“In sober truth,” wrote the British philosopher John Stuart Mill, “nearly all the things which men are hanged or imprisoned for doing to one another, are nature’s everyday performances.” While it is true that rape, torture and murder are more commonplace in the animal kingdom than they are in human civilization, our fellow creatures almost always seem to have some kind of evolutionary justification for their actions — one that we Homo sapiens lack.
Cats, for instance, are known to toy with small birds and rodents before finally killing them. Although it is easy to conclude that this makes the popular pet a born sadist, some zoologists have proposed that exhausting prey is the safest way of catching them. Similarly, it’s tempting to describe the way African lions and bottlenose dolphins –– large, social mammals –– commit infanticide (the killing of young offspring), as possibly psychopathic. Interestingly, experts suspect that these creatures are in fact doing themselves a favor; by killing offspring, adult males are making their female partners available to mate again.
These behaviors, which initially may seem symptomatic of some sinister psychological defect, turn out to be nothing more than different examples of the kind of selfishness that evolution is full of. Well played, Mother Nature.
But what if harming others is of no benefit to the assailant? In the human world, senseless destruction features on virtually every evening news program. In the animal world, where the laws of nature –– so we’ve been taught –– don’t allow for moral crises, it’s a different story. By all accounts, such undermining behavior shouldn’t be able to occur. Yet it does, and it’s as puzzling to biologists as the existence of somebody like Ted Bundy or Adolf Hitler has been to theodicists –– those who follow a philosophy of religion that ponders why God permits evil.
Cains and Abels
According to Charles Darwin’s theory of evolution, genes that increase an organism’s ability to survive are passed down, while those that don’t are not. Although Darwin remains an important reference point for how humans interpret the natural world, he is not infallible. During the 1960s, biologist W.D. Hamilton proposed that On the Origins of Species failed to account for the persistency of traits that didn’t directly benefit the animal in question.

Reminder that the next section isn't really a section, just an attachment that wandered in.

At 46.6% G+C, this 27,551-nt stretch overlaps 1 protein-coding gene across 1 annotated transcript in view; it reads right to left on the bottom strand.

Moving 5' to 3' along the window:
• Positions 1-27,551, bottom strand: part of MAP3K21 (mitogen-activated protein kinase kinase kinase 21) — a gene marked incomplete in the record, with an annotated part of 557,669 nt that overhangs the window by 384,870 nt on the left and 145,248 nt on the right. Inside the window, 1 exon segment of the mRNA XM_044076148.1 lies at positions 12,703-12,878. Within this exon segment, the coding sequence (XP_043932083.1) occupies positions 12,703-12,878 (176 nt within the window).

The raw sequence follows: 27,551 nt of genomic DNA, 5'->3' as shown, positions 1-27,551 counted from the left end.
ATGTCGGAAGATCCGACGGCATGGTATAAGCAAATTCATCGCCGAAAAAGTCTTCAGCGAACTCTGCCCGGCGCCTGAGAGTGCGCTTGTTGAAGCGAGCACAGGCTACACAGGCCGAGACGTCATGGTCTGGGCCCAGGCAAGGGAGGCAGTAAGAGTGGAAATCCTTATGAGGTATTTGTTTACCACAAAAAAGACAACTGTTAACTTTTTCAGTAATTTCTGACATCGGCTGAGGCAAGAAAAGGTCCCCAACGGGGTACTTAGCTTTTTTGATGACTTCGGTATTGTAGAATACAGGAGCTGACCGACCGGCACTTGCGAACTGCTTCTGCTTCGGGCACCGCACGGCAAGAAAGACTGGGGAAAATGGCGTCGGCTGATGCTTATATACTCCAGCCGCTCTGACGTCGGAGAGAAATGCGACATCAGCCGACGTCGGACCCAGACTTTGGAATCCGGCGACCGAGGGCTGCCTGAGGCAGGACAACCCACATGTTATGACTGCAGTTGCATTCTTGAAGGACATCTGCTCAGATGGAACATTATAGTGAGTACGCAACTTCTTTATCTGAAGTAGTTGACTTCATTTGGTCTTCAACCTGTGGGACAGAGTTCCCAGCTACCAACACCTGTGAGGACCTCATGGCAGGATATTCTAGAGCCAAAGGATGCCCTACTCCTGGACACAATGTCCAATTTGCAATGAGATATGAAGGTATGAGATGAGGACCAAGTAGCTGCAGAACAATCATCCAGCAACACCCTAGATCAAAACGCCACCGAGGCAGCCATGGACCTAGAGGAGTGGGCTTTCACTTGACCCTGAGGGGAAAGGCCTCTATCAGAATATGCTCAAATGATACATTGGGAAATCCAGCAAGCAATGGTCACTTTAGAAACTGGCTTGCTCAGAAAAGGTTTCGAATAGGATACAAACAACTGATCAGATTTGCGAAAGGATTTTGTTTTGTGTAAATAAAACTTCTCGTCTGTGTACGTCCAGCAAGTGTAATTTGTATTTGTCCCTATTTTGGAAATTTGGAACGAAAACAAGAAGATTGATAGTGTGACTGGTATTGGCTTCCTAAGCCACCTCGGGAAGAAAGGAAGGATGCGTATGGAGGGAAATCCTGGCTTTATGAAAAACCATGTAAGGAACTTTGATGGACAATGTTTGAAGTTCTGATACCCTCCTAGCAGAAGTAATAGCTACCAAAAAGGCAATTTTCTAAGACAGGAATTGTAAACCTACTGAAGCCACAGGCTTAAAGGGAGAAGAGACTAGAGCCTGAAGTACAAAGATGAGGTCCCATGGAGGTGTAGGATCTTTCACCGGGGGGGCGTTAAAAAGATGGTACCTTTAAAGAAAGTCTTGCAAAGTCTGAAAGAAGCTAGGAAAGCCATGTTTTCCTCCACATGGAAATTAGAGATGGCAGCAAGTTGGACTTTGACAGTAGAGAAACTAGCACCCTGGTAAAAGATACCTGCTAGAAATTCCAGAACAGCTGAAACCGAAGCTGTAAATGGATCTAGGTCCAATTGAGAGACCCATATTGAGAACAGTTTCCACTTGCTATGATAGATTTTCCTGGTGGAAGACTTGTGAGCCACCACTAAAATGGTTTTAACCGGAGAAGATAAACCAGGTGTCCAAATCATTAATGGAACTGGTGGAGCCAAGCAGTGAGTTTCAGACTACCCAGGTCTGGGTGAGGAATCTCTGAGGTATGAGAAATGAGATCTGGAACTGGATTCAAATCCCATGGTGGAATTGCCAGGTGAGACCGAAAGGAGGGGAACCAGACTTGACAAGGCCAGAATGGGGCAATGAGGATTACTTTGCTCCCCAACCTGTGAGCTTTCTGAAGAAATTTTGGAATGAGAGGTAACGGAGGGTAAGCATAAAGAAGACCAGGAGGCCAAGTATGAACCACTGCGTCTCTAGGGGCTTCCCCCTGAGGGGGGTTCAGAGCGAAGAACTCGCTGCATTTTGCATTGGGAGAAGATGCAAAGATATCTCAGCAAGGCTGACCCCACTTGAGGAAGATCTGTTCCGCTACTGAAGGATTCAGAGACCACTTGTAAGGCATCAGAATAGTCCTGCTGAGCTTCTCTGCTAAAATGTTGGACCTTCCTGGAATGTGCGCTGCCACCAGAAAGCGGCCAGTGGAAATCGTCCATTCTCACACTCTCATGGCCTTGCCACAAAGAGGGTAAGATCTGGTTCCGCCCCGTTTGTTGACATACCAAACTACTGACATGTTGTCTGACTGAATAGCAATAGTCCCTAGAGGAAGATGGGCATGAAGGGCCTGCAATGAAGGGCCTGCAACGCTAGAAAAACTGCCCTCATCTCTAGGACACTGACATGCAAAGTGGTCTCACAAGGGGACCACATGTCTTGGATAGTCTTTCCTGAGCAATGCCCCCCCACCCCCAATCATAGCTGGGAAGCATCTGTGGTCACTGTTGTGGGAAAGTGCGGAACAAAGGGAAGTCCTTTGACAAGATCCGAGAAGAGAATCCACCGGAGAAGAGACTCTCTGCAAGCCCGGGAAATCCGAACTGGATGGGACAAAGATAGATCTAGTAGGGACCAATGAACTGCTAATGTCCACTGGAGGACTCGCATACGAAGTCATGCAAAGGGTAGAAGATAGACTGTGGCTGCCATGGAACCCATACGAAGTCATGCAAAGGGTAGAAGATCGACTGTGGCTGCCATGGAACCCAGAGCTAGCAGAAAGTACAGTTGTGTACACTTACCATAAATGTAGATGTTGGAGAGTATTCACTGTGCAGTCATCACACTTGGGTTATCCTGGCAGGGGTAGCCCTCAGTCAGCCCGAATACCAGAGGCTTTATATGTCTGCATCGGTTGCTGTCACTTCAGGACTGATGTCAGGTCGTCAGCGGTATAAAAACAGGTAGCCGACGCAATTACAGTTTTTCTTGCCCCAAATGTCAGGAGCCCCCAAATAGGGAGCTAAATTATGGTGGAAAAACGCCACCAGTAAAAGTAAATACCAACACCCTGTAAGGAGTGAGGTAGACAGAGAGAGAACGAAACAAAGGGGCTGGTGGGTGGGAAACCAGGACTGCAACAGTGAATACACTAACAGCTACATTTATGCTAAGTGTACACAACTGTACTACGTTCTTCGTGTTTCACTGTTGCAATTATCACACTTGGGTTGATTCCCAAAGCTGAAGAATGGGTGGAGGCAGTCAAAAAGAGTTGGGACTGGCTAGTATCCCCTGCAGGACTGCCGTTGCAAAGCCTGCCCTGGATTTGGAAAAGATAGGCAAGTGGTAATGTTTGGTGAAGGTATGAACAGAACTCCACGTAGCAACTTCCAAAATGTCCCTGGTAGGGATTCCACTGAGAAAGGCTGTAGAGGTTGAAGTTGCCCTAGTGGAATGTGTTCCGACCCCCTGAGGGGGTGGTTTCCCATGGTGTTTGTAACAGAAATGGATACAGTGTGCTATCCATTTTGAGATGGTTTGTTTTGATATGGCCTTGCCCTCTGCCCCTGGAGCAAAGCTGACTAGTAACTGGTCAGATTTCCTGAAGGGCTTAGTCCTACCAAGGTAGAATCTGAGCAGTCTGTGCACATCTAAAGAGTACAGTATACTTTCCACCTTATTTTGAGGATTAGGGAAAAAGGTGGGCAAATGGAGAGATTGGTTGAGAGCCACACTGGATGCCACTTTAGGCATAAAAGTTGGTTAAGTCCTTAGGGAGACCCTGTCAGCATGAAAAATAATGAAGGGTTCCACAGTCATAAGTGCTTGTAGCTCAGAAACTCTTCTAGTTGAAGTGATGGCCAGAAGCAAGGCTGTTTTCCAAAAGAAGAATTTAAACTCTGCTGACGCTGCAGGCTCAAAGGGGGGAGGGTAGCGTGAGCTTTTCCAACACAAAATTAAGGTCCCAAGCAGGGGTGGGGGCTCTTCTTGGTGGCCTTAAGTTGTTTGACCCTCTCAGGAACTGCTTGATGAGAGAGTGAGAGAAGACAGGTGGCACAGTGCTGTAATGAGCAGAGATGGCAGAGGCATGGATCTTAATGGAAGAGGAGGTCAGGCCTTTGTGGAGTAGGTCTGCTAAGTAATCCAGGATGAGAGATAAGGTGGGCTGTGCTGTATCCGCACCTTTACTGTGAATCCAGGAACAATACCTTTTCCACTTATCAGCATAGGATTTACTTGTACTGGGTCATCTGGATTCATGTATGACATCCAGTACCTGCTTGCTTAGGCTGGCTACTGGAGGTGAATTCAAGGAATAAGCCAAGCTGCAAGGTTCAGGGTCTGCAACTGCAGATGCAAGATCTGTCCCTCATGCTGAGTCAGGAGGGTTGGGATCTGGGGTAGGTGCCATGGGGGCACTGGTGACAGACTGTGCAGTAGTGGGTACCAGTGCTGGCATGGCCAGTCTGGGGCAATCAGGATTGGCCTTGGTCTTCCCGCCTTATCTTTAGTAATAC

The first of these two patterns –– altruism –– was amalgamated into Darwin’s theory of evolution when researchers uncovered its evolutionary benefits. One would think that creatures are hardwired to avoid self-sacrifice, but this is not the case. The common vampire bat shares its food with roostmates whose hunt ended in failure. Recently, Antarctic plunder fish have been found to guard the nests of others if they are left unprotected. In both of these cases, altruistic behavior is put on display when the indirect benefit to relatives of the animal in question outweighs the direct cost incurred by that animal.
In Search of Spite
The second animal behavior –– spite –– continues to be difficult to make sense of. For humans, its concept is a familiar yet elusive one, perhaps understood best through the Biblical story of Cain and Abel or the writings of Fyodor Dostoevsky. Although a number of prominent evolutionary biologists –– from Frans de Waal to members of the West Group at the University of Oxford’s Department of Zoology –– have made entire careers out of studying the overlap between animal and human behavior, even they warn against the stubborn tendency to anthropomorphize nonhuman subjects.
As Edward O. Wilson put it in his study, "The Insect Societies," spite refers to any “behavior that gains nothing or may even diminish the fitness of the individual performing the act, but is definitely harmful to the fitness of another.” Wilson’s definition, which is generally accepted by biologists, allows researchers to study its occurrence in an objective, non-anthropomorphized manner. It initially drew academic attention to species of fish and birds that destroyed the eggs (hatched or unhatched) of rival nests, all at no apparent benefit to them.